TROUBLED WATER

Moral Dilemmas Played On A Church Organ

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(Distributed by Film Movement, Troubled Water is now available on DVD.)

Norwegian director Erik Poppe’s third feature, Troubled Water (DeUsynlige), garnered both the Jury and Audience Awards for Best Narrative Feature at the 2008 Hamptons International Film Festival. Well deserving of both, it’s an arresting probe into morality and forgiveness that leaves one stunned not only by its emotionally stark performances, but also by the film’s complex, musical structure that quietly underlies the narrative and binds everything together. Making his acting debut, Pal Sverre Valheim Hagen plays Jan, a church organist recently released from prison who is haunted by a crime he committed as a teenager for which he refuses to take full responsibility. Thinking it harmless folly, Jan and a friend ran off with a young child in a stroller; however, they were caught by surprise when tragedy accidentally struck. Legally held responsible for a murder he did not physically—nor intentionally—commit, Jan finds himself caught between guilt and innocence, never quite sure how to reconcile the youthful ignorance of his intentions and their unintended, fatal consequences.

Jan’s job as a church organist only fuels his moral contradictions. While claiming he doesn’t need forgiveness (as he isn’t guilty), the physical act of performing is an undeniably cathartic experience. The sight and sound of Jan’s rendition of Simon and Garfunkel’s “Bridge Over Troubled Water” is monumental: the escalating tension of colliding dissonances and octaves becomes the embodiment of Jan’s spiritual anxiety. His hopes and fears converge in the character of Anna (Ellen Dorrit Petersen), a single mother who is also the priest at the church where Jan performs. Through Anna and her child, Jan comes face-to-face with the ghosts that have haunted him since that fateful day so many years ago: they offer the divergent possibilities of both spiritual redemption and further condemnation.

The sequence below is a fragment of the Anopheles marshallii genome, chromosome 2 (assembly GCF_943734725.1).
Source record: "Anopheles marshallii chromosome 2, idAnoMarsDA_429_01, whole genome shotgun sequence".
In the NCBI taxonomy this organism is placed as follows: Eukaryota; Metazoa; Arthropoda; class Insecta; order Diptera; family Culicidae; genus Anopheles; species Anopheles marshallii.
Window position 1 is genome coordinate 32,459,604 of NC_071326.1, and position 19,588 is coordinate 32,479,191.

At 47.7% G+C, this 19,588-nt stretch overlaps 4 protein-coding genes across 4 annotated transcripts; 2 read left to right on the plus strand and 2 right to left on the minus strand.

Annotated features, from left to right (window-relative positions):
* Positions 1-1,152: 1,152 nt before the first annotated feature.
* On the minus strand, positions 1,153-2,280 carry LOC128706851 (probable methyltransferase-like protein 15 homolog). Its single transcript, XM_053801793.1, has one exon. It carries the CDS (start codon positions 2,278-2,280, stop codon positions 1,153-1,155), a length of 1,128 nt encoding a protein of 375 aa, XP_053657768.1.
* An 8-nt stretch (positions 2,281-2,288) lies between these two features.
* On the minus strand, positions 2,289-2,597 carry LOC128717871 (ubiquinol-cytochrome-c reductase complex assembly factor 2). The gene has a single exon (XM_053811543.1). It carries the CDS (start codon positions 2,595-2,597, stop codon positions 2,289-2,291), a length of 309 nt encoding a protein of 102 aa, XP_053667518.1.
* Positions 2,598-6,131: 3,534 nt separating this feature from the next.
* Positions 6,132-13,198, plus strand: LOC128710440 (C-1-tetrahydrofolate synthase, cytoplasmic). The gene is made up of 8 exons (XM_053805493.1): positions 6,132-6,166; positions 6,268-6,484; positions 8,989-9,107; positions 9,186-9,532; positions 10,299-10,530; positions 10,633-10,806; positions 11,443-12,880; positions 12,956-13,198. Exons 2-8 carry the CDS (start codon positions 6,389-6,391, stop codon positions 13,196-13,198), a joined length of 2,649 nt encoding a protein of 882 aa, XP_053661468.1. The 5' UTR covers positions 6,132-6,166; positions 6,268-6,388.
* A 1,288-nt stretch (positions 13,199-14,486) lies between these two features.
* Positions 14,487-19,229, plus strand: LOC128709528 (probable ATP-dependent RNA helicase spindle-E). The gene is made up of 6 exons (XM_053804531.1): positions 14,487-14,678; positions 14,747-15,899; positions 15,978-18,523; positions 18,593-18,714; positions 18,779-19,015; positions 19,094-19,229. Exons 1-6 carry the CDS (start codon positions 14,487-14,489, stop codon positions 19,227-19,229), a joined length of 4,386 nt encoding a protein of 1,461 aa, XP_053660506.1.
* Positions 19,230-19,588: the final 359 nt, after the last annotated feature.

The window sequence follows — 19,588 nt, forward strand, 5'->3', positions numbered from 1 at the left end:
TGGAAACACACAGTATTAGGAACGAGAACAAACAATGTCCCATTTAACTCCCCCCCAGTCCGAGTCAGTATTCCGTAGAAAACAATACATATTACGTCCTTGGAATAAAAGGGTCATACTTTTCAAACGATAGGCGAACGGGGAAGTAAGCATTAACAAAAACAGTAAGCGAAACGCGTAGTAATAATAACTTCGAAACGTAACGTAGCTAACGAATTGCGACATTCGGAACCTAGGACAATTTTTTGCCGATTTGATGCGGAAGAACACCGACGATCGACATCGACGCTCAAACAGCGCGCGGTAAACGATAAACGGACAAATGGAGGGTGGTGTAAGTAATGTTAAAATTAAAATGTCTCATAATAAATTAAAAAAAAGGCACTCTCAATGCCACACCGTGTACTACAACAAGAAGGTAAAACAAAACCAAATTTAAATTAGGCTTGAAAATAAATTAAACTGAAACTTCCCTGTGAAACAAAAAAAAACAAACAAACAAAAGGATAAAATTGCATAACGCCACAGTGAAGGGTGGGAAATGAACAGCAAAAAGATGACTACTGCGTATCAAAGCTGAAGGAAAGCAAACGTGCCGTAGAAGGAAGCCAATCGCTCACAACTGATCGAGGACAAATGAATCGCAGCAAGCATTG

Like one of Bach’s fugues that Jan plays, every narrative always has a counterpoint, flowing simultaneously and telling its own side of the story. Midway through Troubled Water, Poppe smartly switches to the point-of-view of Agnes (Trine Dyrholm), the distraught mother of the deceased child whose trauma is revived when she discovers Jan has been released from prison. Whereas Jan’s story was concerned with the prospect of redemption, Agnes’ is preoccupied with revenge. Poppe refuses to side with either character, and instead assumes the difficult responsibility of creating total empathy for both Jan and Agnes.

Poppe never simplifies the larger issues at hand, but he also contains them so they don’t wander off into vague-but-grandiose quandaries. The fugue-like structure of the script, which fittingly culminates with the fusion of both narrative perspectives, exhibits the care and concern that Poppe has put into constructing his movie. The pitch-perfect acting from the three leads shows a remarkable range of approaches, from Hagen’s weighty silence, to Dyrholm’s sudden emotional shifts, to Petersen’s implosion in the film’s final moments when everything and everyone she has come to believe in falls apart. Challenging and engrossing, Troubled Water is nearly impossible to tear your eyes away from.

— Cullen Gallagher

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